Translations:Geometric seismology/7/en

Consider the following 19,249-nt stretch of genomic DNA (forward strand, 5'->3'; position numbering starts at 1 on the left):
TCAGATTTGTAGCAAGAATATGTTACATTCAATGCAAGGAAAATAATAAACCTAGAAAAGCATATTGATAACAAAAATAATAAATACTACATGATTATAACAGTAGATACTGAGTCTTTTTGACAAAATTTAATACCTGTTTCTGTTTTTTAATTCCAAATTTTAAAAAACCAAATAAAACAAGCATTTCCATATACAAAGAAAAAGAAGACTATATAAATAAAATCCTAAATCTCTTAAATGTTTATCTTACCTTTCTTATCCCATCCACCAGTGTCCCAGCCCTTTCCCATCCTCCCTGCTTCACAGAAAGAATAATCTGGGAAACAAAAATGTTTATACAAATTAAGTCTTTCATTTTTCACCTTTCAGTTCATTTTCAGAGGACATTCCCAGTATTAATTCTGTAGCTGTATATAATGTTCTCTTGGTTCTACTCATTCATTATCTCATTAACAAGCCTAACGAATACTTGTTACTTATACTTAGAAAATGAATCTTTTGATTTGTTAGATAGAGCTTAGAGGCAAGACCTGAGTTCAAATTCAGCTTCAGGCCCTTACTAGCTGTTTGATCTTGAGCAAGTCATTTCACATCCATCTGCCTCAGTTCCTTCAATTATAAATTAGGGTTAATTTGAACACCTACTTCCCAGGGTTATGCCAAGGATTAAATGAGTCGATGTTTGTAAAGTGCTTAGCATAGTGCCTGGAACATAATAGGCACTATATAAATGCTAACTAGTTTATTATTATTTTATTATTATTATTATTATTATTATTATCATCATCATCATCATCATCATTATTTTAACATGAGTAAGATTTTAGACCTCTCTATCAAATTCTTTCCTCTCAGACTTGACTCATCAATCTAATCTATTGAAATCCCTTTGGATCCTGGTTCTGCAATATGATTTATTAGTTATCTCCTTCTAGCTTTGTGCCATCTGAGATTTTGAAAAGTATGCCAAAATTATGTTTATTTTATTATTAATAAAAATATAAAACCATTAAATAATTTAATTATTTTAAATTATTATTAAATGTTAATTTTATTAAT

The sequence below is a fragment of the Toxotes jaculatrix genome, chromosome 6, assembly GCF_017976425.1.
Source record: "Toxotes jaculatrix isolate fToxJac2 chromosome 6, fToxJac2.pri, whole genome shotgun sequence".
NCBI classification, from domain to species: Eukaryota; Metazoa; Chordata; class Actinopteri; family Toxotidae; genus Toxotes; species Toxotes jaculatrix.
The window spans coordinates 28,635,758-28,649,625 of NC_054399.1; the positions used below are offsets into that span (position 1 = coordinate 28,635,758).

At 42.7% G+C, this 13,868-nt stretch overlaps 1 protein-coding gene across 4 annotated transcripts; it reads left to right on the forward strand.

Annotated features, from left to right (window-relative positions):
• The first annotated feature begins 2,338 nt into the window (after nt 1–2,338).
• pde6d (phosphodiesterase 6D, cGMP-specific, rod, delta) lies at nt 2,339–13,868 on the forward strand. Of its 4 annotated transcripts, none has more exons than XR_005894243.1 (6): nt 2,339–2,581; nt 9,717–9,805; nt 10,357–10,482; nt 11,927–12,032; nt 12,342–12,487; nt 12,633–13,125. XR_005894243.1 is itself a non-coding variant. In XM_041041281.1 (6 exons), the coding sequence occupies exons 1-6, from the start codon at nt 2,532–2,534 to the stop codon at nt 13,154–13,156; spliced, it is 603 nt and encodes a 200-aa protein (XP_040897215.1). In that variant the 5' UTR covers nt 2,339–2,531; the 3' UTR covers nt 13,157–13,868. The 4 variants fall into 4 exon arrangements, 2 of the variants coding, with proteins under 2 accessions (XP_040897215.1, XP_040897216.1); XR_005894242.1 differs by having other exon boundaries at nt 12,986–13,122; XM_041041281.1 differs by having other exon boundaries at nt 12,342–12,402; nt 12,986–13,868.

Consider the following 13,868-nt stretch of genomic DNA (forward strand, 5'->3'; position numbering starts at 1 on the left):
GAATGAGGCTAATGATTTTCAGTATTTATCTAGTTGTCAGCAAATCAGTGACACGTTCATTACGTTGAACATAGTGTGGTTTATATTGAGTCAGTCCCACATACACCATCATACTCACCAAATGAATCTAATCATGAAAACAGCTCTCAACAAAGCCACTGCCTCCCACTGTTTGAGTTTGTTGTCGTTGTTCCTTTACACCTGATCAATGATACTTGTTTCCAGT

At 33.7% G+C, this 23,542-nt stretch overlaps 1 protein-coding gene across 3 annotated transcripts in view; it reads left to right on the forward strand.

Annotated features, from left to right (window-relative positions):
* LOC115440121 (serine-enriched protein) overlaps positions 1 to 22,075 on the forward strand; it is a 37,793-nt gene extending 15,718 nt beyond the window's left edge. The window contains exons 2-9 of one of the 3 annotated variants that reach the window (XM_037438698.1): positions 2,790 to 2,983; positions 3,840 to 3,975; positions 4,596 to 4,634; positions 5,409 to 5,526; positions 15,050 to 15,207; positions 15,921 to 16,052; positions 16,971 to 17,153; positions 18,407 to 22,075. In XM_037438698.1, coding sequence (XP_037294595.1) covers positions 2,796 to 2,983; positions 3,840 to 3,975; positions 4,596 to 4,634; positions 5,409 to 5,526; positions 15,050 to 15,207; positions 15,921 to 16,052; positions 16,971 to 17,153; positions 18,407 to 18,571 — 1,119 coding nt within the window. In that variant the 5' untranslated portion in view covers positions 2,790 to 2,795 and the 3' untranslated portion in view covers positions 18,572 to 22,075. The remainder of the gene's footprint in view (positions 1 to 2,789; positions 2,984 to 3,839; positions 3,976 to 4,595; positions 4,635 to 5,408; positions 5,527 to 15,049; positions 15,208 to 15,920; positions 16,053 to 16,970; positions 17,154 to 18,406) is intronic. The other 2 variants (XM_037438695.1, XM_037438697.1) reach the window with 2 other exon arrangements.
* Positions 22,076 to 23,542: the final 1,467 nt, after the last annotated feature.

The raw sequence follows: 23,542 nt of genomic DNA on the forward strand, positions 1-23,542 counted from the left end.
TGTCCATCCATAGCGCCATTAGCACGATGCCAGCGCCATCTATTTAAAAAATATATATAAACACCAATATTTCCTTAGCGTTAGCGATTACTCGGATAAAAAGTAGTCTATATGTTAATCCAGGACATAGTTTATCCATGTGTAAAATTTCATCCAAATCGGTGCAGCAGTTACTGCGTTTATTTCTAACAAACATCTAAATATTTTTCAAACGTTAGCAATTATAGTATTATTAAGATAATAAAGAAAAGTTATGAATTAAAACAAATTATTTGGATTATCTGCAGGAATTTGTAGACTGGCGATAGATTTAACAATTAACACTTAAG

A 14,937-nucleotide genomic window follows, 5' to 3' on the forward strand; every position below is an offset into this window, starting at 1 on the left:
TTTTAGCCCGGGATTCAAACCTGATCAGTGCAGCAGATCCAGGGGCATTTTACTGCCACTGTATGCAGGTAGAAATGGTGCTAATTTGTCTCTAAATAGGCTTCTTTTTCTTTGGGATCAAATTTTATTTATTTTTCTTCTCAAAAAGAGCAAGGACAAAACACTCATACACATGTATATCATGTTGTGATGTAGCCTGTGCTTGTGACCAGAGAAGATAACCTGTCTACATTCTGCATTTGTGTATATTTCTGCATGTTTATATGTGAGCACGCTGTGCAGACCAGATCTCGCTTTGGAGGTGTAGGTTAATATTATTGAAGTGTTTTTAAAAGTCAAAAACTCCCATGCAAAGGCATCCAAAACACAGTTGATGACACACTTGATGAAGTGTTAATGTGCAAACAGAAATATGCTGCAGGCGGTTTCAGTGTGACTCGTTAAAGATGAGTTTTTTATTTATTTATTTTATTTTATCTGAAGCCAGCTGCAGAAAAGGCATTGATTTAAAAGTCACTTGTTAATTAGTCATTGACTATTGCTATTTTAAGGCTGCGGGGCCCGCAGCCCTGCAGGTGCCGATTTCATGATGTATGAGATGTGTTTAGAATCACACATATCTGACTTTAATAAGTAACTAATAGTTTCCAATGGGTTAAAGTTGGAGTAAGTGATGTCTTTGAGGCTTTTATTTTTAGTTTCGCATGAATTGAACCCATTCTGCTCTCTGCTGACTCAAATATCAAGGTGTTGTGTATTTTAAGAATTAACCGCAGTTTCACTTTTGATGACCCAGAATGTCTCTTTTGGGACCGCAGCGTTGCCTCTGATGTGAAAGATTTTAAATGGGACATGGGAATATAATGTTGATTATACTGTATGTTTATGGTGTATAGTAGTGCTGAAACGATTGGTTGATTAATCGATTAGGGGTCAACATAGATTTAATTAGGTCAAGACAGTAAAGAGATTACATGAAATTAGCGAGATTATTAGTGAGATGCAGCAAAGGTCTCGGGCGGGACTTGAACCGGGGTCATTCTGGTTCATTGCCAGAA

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In many rocks, especially the crystalline types, the velocity at any point is dependent on the direction of propagation of the wave at that point. For instance, the vertical velocity of propagation can differ from the horizontal velocity of propagation at a given locality. When this is the case, the rock is called anisotropic. Unless otherwise stated, we will deal only with rocks that are isotropic - that is, those for which the propagation velocity of seismic waves is independent of direction. A good example of an anisotropic rock is Iceland spar, which is basically a clear cleaved fragment of a completely colorless (icelike) form of calcite. Iceland spar displays the classic cleavage form of calcite, the rhombohedron, and it best demonstrates the property of calcite known as double refraction.